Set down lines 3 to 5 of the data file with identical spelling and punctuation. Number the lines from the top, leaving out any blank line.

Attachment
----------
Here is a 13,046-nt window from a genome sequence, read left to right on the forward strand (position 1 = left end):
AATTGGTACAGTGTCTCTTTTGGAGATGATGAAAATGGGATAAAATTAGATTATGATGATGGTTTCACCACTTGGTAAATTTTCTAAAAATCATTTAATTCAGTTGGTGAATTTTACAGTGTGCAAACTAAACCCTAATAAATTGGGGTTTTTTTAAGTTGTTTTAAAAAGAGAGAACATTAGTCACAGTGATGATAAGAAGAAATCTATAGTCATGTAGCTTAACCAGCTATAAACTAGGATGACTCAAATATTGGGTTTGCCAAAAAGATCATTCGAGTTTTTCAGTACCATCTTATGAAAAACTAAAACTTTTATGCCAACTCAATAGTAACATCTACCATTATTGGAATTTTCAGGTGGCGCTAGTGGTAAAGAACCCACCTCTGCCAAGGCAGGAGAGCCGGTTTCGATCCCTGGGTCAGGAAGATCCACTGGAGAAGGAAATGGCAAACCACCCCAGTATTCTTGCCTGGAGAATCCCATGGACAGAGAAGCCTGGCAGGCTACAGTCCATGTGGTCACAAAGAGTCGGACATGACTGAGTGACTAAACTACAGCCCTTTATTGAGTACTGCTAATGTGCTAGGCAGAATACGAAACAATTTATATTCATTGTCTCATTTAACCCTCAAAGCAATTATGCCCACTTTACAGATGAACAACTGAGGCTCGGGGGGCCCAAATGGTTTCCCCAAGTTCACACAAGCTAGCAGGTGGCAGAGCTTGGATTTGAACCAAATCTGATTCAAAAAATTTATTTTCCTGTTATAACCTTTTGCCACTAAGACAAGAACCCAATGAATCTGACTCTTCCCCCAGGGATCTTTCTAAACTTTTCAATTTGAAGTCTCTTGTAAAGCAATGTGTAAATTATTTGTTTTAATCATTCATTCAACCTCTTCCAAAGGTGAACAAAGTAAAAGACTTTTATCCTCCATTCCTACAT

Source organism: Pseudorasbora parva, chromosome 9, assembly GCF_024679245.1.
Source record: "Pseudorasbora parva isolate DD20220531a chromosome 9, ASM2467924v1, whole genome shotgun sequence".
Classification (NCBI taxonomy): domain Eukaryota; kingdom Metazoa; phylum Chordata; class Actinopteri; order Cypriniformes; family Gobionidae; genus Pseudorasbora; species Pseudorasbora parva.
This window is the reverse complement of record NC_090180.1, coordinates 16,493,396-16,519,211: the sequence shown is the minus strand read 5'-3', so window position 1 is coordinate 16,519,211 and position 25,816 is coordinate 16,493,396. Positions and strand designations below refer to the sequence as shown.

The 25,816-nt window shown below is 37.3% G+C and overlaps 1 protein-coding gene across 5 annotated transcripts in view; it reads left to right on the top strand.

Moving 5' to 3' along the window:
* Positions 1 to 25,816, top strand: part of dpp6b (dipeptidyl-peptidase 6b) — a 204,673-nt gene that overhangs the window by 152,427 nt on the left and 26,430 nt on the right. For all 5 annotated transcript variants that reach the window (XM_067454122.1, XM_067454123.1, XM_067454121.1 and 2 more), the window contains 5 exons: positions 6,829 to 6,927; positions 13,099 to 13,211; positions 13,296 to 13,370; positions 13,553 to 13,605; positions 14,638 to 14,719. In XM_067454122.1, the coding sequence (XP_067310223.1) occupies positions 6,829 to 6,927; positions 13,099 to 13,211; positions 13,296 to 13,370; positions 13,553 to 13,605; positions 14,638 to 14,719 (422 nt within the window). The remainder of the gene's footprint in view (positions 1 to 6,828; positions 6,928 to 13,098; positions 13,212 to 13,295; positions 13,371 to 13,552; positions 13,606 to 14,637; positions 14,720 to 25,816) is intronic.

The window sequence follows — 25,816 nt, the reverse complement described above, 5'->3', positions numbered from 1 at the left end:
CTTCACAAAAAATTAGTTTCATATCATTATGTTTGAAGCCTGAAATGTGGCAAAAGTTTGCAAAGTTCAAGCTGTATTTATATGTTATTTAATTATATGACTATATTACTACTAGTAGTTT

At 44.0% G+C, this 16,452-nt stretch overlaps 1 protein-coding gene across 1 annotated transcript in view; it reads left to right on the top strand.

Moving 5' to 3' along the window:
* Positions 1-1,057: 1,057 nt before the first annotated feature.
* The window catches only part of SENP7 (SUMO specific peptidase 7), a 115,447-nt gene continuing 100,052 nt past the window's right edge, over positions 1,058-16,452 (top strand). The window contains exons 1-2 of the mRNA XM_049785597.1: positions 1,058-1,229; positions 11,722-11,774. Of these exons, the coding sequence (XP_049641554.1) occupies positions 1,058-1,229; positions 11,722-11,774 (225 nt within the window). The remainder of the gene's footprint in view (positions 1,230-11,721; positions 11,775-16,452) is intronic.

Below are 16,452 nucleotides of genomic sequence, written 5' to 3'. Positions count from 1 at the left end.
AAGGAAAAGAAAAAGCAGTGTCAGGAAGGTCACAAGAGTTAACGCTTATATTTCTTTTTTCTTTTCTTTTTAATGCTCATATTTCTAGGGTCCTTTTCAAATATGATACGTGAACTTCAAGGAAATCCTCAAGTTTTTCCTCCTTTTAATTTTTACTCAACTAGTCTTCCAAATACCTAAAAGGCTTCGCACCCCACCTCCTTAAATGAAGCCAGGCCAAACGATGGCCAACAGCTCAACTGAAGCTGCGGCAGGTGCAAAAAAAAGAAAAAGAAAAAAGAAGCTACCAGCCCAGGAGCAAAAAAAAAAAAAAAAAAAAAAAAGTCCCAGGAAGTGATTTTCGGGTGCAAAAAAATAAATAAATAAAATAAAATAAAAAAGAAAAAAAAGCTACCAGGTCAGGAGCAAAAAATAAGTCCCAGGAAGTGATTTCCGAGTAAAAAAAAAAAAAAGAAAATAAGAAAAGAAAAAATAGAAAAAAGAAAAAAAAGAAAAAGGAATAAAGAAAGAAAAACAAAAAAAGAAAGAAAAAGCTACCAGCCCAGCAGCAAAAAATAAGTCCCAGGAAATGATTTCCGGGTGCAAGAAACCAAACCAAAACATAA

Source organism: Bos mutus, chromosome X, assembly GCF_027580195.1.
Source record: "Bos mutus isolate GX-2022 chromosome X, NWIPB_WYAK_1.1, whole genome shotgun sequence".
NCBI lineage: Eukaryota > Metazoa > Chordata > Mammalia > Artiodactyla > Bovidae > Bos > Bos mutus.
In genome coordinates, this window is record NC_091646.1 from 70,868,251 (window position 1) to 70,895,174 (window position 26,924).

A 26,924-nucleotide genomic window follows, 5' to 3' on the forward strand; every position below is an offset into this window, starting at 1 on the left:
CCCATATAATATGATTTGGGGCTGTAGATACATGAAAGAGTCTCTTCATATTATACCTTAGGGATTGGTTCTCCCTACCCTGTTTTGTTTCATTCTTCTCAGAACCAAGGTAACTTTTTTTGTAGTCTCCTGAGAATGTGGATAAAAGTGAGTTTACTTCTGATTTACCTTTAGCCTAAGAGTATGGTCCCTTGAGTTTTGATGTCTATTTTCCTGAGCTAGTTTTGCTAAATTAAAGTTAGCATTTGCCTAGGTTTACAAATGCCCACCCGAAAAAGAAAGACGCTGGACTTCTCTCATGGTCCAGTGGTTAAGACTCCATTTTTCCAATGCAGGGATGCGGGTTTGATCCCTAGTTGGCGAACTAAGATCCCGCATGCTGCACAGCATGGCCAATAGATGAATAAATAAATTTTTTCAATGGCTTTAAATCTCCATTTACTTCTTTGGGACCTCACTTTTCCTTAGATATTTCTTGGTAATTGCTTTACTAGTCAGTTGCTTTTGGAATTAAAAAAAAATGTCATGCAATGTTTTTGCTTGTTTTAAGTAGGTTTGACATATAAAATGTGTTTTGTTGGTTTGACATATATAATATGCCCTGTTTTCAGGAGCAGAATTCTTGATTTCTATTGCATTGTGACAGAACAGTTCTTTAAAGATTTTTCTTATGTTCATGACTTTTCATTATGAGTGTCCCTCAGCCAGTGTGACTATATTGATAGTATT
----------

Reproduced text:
Source organism: Pseudorasbora parva, chromosome 9, assembly GCF_024679245.1.
Source record: "Pseudorasbora parva isolate DD20220531a chromosome 9, ASM2467924v1, whole genome shotgun sequence".
Classification (NCBI taxonomy): domain Eukaryota; kingdom Metazoa; phylum Chordata; class Actinopteri; order Cypriniformes; family Gobionidae; genus Pseudorasbora; species Pseudorasbora parva.